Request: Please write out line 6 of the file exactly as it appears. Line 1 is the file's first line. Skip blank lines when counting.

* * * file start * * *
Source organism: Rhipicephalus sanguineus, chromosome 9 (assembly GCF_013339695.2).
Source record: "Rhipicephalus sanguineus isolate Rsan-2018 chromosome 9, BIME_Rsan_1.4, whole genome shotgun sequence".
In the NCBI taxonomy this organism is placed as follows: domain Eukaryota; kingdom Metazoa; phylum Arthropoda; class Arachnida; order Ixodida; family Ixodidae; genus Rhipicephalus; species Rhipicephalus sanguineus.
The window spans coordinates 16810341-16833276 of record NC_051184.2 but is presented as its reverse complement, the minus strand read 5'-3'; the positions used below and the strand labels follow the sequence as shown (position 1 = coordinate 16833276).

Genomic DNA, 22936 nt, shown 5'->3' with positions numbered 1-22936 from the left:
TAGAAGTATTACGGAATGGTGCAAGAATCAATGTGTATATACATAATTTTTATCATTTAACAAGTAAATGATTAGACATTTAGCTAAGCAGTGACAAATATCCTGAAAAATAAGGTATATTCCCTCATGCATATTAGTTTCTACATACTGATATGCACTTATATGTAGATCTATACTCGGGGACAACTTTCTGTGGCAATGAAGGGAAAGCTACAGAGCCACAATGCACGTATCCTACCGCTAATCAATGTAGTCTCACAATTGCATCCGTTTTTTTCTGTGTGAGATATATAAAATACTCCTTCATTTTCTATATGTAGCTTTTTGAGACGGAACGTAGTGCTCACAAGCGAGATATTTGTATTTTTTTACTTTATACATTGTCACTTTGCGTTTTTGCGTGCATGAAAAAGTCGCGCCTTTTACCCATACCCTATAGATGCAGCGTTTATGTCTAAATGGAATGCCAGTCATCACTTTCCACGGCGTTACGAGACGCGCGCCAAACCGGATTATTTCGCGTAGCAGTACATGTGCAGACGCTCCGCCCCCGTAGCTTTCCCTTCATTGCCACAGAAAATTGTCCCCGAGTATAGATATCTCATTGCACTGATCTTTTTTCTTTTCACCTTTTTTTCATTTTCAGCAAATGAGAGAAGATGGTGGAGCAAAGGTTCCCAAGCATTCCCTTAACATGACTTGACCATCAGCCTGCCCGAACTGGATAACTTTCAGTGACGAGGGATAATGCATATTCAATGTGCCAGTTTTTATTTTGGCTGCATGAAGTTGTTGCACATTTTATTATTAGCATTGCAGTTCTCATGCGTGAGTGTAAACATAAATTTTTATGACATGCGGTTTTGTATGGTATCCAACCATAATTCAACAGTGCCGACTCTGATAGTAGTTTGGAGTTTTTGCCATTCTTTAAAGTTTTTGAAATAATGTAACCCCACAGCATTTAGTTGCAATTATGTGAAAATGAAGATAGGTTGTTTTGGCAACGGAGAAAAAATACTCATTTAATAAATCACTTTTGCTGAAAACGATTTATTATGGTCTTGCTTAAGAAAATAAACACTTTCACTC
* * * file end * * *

TAGAAGTATTACGGAATGGTGCAAGAATCAATGTGTATATACATAATTTTTATCATTTAACAAGTAAATGATTAGACATTTAGCTAAGCAGTGACAAATATCCTGAAAAATAAGGTATATTCCCTCATGCATATTAGTTTCTACATACTGATATGCACTTATATGTAGATCTATACTCGGGGACAACTTTCTGTGGCAATGAAGGGAAAGCTACAGAGCCACAATGCACGTATCCTACCGCTAATCAATGTAGTCTCACAATTGCATCCGTTTTTTTCTGTGTGAGATATATAAAATACTCCTTCATTTTCTATATGTAGCTTTTTGAGACGGAACGTAGTGCTCACAAGCGAGATATTTGTATTTTTTTACTTTATACATTGTCACTTTGCGTTTTTGCGTGCATGAAAAAGTCGCGCCTTTTACCCATACCCTATAGATGCAGCGTTTATGTCTAAATGGAATGCCAGTCATCACTTTCCACGGCGTTACGAGACGCGCGCCAAACCGGATTATTTCGCGTAGCAGTACATGTGCAGACGCTCCGCCCCCGTAGCTTTCCCTTCATTGCCACAGAAAATTGTCCCCGAGTATAGATATCTCATTGCACTGATCTTTTTTCTTTTCACCTTTTTTTCATTTTCAGCAAATGAGAGAAGATGGTGGAGCAAAGGTTCCCAAGCATTCCCTTAACATGACTTGACCATCAGCCTGCCCGAACTGGATAACTTTCAGTGACGAGGGATAATGCATATTCAATGTGCCAGTTTTTATTTTGGCTGCATGAAGTTGTTGCACATTTTATTATTAGCATTGCAGTTCTCATGCGTGAGTGTAAACATAAATTTTTATGACATGCGGTTTTGTATGGTATCCAACCATAATTCAACAGTGCCGACTCTGATAGTAGTTTGGAGTTTTTGCCATTCTTTAAAGTTTTTGAAATAATGTAACCCCACAGCATTTAGTTGCAATTATGTGAAAATGAAGATAGGTTGTTTTGGCAACGGAGAAAAAATACTCATTTAATAAATCACTTTTGCTGAAAACGATTTATTATGGTCTTGCTTAAGAAAATAAACACTTTCACTC